A write access cache miss will be described with reference to FIGS. 3 and 4. It is assumed here that the upper address ADD[16:10]=(0001000), the middle address ADD[9:2]=(00000001), the lower address ADD[1:0]=(11) are set in the inputted external address ADD[16:0] and data e is inputted via the external data bus EDATA[31:0]. In FIGS. 3A and 3B, the tag address TAG of the entry 1 of the cache memory CACHEMEM is 4, the dirty bit is set in each of the data items N, O, and P in the sub lines DATA2 to DATA0. Those data items must thus be written back from the memory bank BANK4. Consequently, the cache controller CACHECTL drives the memory write request signal MWRQ[4] high to write back data from the memory bank BANK4. The access arbiter ACCESS ARBITER then detects the memory write request signal MWRQ[4] and drives the external access request signal EREQ# low to input the signal to the memory sequencer MEMORY SEQUENCER. Although the configuration of the access arbiter ACCESS ARBITER is not limited specially, it can be configured with use of a 2-input NOR circuit and a NAND circuit as shown in FIG. 4B. The memory sequencer MEMORY SEQUENCER, when receiving an access request sent by the external access request signal EREQ#, generates a row address strobe signal RAS#, a column address strobe signal CAS#, and a bank write enable signal BWE# to control the operation of the memory array MEMARY. Those array control signals may be generated just like a general non-synchronous DRAM controller, of course. The access arbiter ACCESS ARBITER drives the access selector signal ASEL high and inputs the signal to the multiplexer MUX. In this connection, the multiplexer MUX selects ADD[9:2] as an external input address and inputs the address to the row decoder ROWDEC and the column decoder COLDEC via the address latch ADDL. The data to be written back, that is, N, O, and P data items are written back in the memory bank BANK4 according to the memory data control signal MDSIG[3:0]. When no refresh request is issued to the memory bank BANK4 and only a write-back access is executed as described above, the memory controller MCTL4 can process the external access immediately.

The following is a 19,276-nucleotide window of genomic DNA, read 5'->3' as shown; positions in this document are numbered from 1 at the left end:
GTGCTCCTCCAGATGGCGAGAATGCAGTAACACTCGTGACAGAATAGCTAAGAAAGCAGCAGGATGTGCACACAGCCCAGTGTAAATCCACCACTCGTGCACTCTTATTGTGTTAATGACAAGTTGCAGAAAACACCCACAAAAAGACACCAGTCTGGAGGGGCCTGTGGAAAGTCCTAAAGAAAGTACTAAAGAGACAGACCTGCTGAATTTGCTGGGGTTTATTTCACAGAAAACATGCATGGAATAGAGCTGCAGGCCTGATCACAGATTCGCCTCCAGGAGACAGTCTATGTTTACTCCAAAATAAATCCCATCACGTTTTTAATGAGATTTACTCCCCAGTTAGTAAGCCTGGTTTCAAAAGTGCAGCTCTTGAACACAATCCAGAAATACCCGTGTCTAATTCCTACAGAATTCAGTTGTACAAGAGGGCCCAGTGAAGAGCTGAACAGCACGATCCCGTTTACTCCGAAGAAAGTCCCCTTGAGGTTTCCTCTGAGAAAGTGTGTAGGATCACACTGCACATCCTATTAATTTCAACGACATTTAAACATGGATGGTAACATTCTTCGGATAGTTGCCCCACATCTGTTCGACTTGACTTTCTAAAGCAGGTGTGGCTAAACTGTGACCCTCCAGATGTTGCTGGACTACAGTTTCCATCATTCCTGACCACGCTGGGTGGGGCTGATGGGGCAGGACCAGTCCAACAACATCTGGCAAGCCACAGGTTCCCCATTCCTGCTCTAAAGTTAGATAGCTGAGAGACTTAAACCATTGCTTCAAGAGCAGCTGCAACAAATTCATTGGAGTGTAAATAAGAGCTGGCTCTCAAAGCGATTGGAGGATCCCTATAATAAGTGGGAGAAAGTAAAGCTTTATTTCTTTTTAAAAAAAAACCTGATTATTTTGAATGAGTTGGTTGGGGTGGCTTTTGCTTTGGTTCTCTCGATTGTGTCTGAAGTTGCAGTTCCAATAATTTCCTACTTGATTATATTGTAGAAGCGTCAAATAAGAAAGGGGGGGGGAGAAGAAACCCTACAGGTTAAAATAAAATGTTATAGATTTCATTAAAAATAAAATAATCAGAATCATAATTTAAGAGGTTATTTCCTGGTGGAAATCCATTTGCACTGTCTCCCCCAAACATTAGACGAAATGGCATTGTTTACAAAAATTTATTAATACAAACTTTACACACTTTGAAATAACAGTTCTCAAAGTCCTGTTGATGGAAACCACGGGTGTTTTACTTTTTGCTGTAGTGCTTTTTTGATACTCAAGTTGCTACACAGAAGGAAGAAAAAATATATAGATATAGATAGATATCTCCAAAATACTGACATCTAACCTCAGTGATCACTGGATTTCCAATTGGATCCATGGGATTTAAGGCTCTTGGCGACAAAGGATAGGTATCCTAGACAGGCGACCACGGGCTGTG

A description will be made for a confliction to occur between a write-back access and a refresh operation requested to the same bank. The refresh operation is executed in response to a refresh signal inputted to a memory controller MCTL. Although not shown specially here, the refresh signal RF may be issued by a refresh timer at regular intervals. The refresh counter RFCNT, when receiving a refresh signal RF, increases the value in the built-in counter by one and drives the refresh request signal RFRQ high to send the signal to the access arbiter ACCESS ARBITER. When a bank is refreshed while no access is requested to the bank, the access arbiter ACCESS ARBITER drives the refresh acknowledge signal RFACK# low and decreases the value in the built-in counter RFCNT by one. The refresh request signal RFRQ driven high is negated low when the value in the built-in counter RFCNT (the non-executed refresh count) reaches 0. On the contrary, when the value in the built-in counter RFCNT is not 0, that is, there is a non-executed refresh operation, the refresh counter RFCNT keeps the refresh request signal RFRQ high and continues the refresh request. Although the configuration of the refresh counter RFCNT is not limited specially, it may be configured, for example, by an up-down counter as disclosed in the U.S. Pat. No. 6,028,804.